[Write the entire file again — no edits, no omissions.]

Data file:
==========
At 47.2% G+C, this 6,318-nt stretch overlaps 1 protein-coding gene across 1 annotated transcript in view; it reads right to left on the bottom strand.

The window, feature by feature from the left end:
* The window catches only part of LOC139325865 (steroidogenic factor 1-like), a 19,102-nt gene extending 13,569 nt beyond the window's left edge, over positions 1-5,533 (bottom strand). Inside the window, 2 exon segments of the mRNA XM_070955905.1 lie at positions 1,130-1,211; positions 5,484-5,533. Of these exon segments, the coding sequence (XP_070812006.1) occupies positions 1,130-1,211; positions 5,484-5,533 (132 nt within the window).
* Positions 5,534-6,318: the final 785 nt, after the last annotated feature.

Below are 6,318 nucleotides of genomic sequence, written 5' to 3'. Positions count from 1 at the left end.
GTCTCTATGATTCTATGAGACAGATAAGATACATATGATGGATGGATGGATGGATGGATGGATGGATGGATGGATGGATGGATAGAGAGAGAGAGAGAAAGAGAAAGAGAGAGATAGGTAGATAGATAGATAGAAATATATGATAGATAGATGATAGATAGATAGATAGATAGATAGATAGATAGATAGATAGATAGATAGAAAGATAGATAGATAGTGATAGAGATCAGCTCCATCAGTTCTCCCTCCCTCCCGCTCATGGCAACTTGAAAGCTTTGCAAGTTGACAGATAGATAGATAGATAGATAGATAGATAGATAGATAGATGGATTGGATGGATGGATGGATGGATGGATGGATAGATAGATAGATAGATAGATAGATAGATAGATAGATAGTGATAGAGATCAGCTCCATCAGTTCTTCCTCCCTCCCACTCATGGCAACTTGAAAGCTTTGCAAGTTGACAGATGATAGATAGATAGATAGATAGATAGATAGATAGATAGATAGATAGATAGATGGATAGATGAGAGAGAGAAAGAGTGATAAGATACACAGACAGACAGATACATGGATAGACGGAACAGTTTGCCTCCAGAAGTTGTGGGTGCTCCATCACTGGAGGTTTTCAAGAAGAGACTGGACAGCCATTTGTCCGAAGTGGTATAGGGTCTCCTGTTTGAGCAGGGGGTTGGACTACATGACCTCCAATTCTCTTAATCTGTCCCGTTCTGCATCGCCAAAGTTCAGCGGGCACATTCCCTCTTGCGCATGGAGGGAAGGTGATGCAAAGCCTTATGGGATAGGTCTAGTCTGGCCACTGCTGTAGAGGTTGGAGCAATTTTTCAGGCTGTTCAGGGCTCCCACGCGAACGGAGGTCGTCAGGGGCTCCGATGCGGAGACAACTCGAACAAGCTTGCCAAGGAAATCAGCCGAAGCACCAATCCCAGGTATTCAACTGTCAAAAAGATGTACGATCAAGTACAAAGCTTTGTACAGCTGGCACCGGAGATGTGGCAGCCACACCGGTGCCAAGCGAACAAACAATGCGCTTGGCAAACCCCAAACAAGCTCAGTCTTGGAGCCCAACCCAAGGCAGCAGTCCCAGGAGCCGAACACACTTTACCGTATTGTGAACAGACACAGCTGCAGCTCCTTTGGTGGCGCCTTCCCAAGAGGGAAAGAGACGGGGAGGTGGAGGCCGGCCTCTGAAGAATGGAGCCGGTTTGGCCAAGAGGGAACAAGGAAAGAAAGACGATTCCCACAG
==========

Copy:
At 47.2% G+C, this 6,318-nt stretch overlaps 1 protein-coding gene across 1 annotated transcript in view; it reads right to left on the bottom strand.

The window, feature by feature from the left end:
* The window catches only part of LOC139325865 (steroidogenic factor 1-like), a 19,102-nt gene extending 13,569 nt beyond the window's left edge, over positions 1-5,533 (bottom strand). Inside the window, 2 exon segments of the mRNA XM_070955905.1 lie at positions 1,130-1,211; positions 5,484-5,533. Of these exon segments, the coding sequence (XP_070812006.1) occupies positions 1,130-1,211; positions 5,484-5,533 (132 nt within the window).
* Positions 5,534-6,318: the final 785 nt, after the last annotated feature.

Below are 6,318 nucleotides of genomic sequence, written 5' to 3'. Positions count from 1 at the left end.
GTCTCTATGATTCTATGAGACAGATAAGATACATATGATGGATGGATGGATGGATGGATGGATGGATGGATGGATGGATGGATAGAGAGAGAGAGAGAAAGAGAAAGAGAGAGATAGGTAGATAGATAGATAGAAATATATGATAGATAGATGATAGATAGATAGATAGATAGATAGATAGATAGATAGATAGATAGATAGAAAGATAGATAGATAGTGATAGAGATCAGCTCCATCAGTTCTCCCTCCCTCCCGCTCATGGCAACTTGAAAGCTTTGCAAGTTGACAGATAGATAGATAGATAGATAGATAGATAGATAGATAGATGGATTGGATGGATGGATGGATGGATGGATGGATAGATAGATAGATAGATAGATAGATAGATAGATAGATAGTGATAGAGATCAGCTCCATCAGTTCTTCCTCCCTCCCACTCATGGCAACTTGAAAGCTTTGCAAGTTGACAGATGATAGATAGATAGATAGATAGATAGATAGATAGATAGATAGATAGATAGATGGATAGATGAGAGAGAGAAAGAGTGATAAGATACACAGACAGACAGATACATGGATAGACGGAACAGTTTGCCTCCAGAAGTTGTGGGTGCTCCATCACTGGAGGTTTTCAAGAAGAGACTGGACAGCCATTTGTCCGAAGTGGTATAGGGTCTCCTGTTTGAGCAGGGGGTTGGACTACATGACCTCCAATTCTCTTAATCTGTCCCGTTCTGCATCGCCAAAGTTCAGCGGGCACATTCCCTCTTGCGCATGGAGGGAAGGTGATGCAAAGCCTTATGGGATAGGTCTAGTCTGGCCACTGCTGTAGAGGTTGGAGCAATTTTTCAGGCTGTTCAGGGCTCCCACGCGAACGGAGGTCGTCAGGGGCTCCGATGCGGAGACAACTCGAACAAGCTTGCCAAGGAAATCAGCCGAAGCACCAATCCCAGGTATTCAACTGTCAAAAAGATGTACGATCAAGTACAAAGCTTTGTACAGCTGGCACCGGAGATGTGGCAGCCACACCGGTGCCAAGCGAACAAACAATGCGCTTGGCAAACCCCAAACAAGCTCAGTCTTGGAGCCCAACCCAAGGCAGCAGTCCCAGGAGCCGAACACACTTTACCGTATTGTGAACAGACACAGCTGCAGCTCCTTTGGTGGCGCCTTCCCAAGAGGGAAAGAGACGGGGAGGTGGAGGCCGGCCTCTGAAGAATGGAGCCGGTTTGGCCAAGAGGGAACAAGGAAAGAAAGACGATTCCCACAG